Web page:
DUI/DWI Law

IID: Ignition Interlock Devices

Ignition interlock devices (IIDs) are installed in a driver's vehicle after a drunk driving conviction. In some states, the judge has the discretion to require an IID restricted license. In other states, an ignition interlock device program is required to get the driver's license reinstated. Before accepting a plea deal that requires an IID, it is important to understand how the devices work and how much it costs to install and maintain alcohol interlock devices.

How an Ignition Interlock Device Works

An IID is a piece of equipment that is installed in a motor vehicle to prevent the vehicle's operator from driving while intoxicated. The device consists of a mouthpiece and an analysis unit that is attached to the motor vehicle's ignition system. The driver is required to blow into the mouthpiece to provide breath samples. Fuel cell technology detects the driver's blood alcohol level. If the driver blows a clean breath sample, with a blood alcohol concentration level below the limit, the vehicle can start.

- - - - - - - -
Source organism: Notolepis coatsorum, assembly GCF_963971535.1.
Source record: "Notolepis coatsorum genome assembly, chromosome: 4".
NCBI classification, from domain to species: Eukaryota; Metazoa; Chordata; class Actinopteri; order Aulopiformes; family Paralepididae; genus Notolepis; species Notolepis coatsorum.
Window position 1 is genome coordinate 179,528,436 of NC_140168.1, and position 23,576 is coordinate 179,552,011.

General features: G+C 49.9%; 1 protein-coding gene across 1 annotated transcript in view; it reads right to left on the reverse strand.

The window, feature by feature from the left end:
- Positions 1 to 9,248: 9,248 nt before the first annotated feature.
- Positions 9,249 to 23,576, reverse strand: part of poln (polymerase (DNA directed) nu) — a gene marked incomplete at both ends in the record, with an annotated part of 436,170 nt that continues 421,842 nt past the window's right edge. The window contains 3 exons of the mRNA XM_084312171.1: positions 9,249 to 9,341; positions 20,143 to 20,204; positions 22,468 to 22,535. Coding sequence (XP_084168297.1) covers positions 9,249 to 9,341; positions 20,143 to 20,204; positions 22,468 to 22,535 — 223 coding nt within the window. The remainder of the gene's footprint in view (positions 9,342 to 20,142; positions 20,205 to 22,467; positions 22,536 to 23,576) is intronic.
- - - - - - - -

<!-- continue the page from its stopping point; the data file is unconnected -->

If the driver fails a breath test with a breath alcohol content above the preset limit, the device will generally allow for a second try. If the driver fails a second breath test, the device may lock out for a period of time. The preset limit may depend on the state law, generally with a breath alcohol concentration limit of 0.02% to 0.04%.